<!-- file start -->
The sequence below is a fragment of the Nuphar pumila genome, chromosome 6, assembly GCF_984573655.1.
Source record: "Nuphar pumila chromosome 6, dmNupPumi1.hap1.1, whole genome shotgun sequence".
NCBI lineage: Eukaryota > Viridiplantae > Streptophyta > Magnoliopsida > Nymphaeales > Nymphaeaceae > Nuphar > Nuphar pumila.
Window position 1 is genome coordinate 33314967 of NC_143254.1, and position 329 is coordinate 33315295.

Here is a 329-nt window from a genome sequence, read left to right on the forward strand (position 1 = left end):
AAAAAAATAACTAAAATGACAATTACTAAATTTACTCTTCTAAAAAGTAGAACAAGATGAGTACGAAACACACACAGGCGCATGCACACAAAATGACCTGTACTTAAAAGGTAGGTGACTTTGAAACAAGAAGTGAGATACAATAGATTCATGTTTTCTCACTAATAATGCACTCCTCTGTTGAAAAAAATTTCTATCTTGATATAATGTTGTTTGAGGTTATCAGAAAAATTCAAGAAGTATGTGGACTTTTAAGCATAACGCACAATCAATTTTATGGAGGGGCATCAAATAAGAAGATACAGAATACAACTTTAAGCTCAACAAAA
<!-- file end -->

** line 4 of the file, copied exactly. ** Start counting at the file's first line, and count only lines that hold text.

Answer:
Window position 1 is genome coordinate 33314967 of NC_143254.1, and position 329 is coordinate 33315295.